I remember once, many years ago, when the term “trimester” held very little meaning to me. I understood that it was a segment of time in the span of a pregnancy and that there were three of them. That was about it.
But once pregnancy comes to you, and it is a real and hard fact, trimesters take on a whole new meaning. They are like ages of humankind. There is the Dark Age, arguably the first trimester. There is the Modern Age: the third. And there is the Golden Age, which is without a doubt the second trimester.
First, the Dark Age.
Perhaps it seems ungrateful for me to speak so disparagingly of those first three months. Yes, it was a joyful time. Yes we were thrilled to learn Marta was pregnant. We basked in the glow of this. We walked with a slight bounce in our step (or rather I did, as Marta’s not really the bounce-walk type). But there were also barbarian invasions, and feudalism and a lack of artistic production–metaphorically speaking, of course.
As proof, please turn to Exhibit A: the What to Expect bible. According to these experts, “What You Might be Feeling”during the First Trimester includes: Fatigue, lack of energy, sleepiness/ Frequent urination/ Nausea, with or without vomiting/ Excess saliva/ Constipation/ Heartburn, indigestion, flatulence, and bloating.
A quick stroll through other pregnancy blogs offers up these additional descriptors: Hell, Horror, Frustration, Survival, Dry Heave, Puke-tastic, Sucks.
Of course I have nothing to complain about. I am the non-pregnant partner, after all. This hell is Marta’s alone. It was she who could eat nothing but yogurt for eight days straight. She was the one who woke listless and dizzy. She who began to burp like a choo-choo train after every meal. She who was assaulted by smells at every turn.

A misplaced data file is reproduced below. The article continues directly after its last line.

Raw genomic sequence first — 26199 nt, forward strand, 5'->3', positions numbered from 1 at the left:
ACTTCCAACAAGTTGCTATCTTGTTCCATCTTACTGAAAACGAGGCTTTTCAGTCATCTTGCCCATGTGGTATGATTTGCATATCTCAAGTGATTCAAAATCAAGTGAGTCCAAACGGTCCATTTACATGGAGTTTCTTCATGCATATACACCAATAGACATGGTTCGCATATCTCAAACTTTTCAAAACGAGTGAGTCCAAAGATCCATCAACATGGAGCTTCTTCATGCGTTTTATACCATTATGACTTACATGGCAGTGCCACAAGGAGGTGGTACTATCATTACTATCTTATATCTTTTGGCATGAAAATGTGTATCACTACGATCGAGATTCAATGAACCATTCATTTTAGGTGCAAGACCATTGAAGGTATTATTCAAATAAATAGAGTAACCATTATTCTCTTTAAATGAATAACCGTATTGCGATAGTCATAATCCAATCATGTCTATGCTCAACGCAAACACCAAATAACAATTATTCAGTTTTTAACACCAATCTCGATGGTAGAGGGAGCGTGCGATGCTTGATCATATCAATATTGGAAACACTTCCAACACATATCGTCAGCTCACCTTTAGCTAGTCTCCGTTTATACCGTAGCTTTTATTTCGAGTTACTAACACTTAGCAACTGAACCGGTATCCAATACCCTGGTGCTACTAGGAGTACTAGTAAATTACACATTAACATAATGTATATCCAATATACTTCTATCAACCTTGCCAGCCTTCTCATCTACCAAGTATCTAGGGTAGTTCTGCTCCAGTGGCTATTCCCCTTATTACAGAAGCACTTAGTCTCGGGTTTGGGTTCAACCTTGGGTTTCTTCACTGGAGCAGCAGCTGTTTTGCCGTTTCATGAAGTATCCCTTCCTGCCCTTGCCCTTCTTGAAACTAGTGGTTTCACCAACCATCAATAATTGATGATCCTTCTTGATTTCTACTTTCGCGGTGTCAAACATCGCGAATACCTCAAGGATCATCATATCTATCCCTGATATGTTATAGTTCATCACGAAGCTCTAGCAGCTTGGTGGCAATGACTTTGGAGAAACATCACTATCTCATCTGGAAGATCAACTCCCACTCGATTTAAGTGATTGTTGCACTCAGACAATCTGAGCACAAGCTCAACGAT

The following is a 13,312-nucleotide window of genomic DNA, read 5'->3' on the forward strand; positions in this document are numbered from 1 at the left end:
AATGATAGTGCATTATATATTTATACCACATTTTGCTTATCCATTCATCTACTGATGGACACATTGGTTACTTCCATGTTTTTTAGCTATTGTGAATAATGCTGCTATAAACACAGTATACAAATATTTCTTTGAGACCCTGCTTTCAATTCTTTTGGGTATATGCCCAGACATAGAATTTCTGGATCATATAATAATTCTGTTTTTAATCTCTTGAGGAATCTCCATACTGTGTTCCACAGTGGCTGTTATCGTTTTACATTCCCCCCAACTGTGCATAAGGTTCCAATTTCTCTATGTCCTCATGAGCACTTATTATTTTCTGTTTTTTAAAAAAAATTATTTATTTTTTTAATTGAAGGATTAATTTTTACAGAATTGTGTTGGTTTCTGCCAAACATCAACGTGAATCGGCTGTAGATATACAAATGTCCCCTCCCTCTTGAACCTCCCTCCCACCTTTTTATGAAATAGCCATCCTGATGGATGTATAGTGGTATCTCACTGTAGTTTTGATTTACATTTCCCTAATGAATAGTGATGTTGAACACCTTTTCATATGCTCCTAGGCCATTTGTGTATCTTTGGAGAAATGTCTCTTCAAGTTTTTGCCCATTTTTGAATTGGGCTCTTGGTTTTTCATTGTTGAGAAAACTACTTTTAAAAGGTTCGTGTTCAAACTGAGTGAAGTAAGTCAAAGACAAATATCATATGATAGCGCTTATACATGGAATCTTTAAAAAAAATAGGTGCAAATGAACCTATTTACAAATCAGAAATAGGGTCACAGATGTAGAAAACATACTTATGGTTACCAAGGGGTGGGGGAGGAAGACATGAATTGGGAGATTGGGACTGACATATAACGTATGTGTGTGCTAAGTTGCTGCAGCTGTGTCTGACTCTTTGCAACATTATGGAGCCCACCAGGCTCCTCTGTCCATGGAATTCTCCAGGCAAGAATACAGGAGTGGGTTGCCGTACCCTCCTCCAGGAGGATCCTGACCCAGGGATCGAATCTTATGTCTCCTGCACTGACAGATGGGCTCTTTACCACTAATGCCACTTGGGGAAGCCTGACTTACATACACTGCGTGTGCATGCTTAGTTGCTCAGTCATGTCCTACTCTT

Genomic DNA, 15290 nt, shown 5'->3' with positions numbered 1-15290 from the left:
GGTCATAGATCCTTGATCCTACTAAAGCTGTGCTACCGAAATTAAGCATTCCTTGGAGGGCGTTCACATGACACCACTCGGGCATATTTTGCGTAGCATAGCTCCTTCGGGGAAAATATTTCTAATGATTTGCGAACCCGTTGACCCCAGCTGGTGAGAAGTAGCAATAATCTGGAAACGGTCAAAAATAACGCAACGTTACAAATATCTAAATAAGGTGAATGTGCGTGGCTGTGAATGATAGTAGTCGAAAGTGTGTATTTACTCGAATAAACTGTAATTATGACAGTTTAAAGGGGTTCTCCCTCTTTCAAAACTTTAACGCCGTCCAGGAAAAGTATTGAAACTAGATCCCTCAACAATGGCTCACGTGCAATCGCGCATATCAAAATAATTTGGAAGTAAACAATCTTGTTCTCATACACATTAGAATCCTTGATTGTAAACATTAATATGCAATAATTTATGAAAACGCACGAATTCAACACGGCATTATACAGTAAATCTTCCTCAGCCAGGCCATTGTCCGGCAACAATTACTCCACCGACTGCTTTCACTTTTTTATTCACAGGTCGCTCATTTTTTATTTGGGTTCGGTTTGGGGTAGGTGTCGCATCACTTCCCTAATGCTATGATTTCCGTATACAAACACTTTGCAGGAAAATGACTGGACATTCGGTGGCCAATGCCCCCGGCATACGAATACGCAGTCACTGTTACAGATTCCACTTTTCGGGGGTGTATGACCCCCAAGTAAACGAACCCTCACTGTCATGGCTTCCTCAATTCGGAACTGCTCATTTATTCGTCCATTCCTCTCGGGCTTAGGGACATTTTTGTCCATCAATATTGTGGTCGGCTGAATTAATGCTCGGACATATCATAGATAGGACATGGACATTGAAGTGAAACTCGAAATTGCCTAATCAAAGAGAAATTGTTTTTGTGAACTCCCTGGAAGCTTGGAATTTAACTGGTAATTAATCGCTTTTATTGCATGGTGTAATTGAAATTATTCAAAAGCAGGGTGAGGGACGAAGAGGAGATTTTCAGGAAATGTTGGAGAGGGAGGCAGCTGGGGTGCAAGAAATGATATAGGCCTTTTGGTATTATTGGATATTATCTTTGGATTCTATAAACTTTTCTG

And yet, now that she’s entered the Golden Age, it is undeniable that my life has also improved. I can make a meal and Marta will actually eat it. Better yet she can help with the cooking. And the other chores. She has started making jokes again. She wants to take walks, can snuggle without feeling like vomiting, and–gasp!–is even entertaining the idea of going out for Indian food (at a particularly dark moment during the Dark Ages, Marta stoically informed me that she might never, for the rest of her life, want Indian food again).
In sum, I have my partner back.
And she’s beautiful. The little bump of Balduino is beginning to show. She seems calm. And content.
It’s a glorious age, this second trimester. The midwives call it the Honeymoon: a moment of bliss before the bulk really sets in. Because, they’ve warned us, the Third Trimester won’t be easy. Not as bad as the First, but also nothing like the serenity of the Second.
So perhaps Modern Age is not the right way to imagine the Third Trimester. I’ll let you know when we get there.